All oral, written or unspoken contracts have certain elements considered valid. Ms. Nauman-Anderson and the Tribunal cite jesco Constr in their written submission. Corp. v. NationsBank Corp., 02-0057 (La.10/25/02), 830 So.2d 989, for the phrase that “[t]he Louisiana Credit Agreement excludes any action for damages under oral credit contracts, regardless of the theory of recovery law.” However, both Ms. Nauman-Anderson and the court misunderstood the Jesco case. A “creditor” is from La. R.S. 6:1121 is defined as “a financial institution or any other type of creditor that extends credits or extends financial housing under a credit contract with a debtor.” A “debtor,” on the other hand, is from La. R.S. 6:1121 defines as “a person or entity that receives credits or seeks a credit contract with a creditor or owes money to a creditor.” The same law defines the “credit agreement” as an “agreement to repay money or property or any other credit extension or other financial adjustment.” 5.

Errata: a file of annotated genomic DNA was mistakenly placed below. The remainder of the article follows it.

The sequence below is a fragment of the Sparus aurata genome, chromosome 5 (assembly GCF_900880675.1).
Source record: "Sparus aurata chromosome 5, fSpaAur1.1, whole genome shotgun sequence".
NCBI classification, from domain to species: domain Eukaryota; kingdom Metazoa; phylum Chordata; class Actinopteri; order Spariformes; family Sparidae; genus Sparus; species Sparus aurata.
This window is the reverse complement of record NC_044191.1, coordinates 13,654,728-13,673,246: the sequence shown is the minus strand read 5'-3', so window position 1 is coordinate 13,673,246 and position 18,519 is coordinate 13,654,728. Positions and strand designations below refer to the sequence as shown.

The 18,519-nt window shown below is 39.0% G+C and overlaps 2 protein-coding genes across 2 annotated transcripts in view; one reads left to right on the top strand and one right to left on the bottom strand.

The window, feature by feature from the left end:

S.R. 6:1121. Given that Ms. Nauman-Anderson`s request to make summary judgments exclusively on two errors, first, that La. R.S. 6:1122, and second, that her alleged loan agreement with Mr. Palmisano required a signed debt, we find that she did not comply with the burden of proof to obtain a summary judgment under the Louisiana Code of Civil Procedure art 966 .5. Therefore, oral loan contracts are clearly authorized by Louisiana law. In this case, Mr. Palmisano never claimed that his alleged loan agreement with Ms. Nauman-Anderson was originally entered into on the basis of a note of guilt.

According to both parties, Mr. Palmisano sent a debt to Ms. Nauman-Anderson to commemorate her loan agreement after the end of their romantic relationship. The alleged loan agreement between Mr. Palmisano and Ms.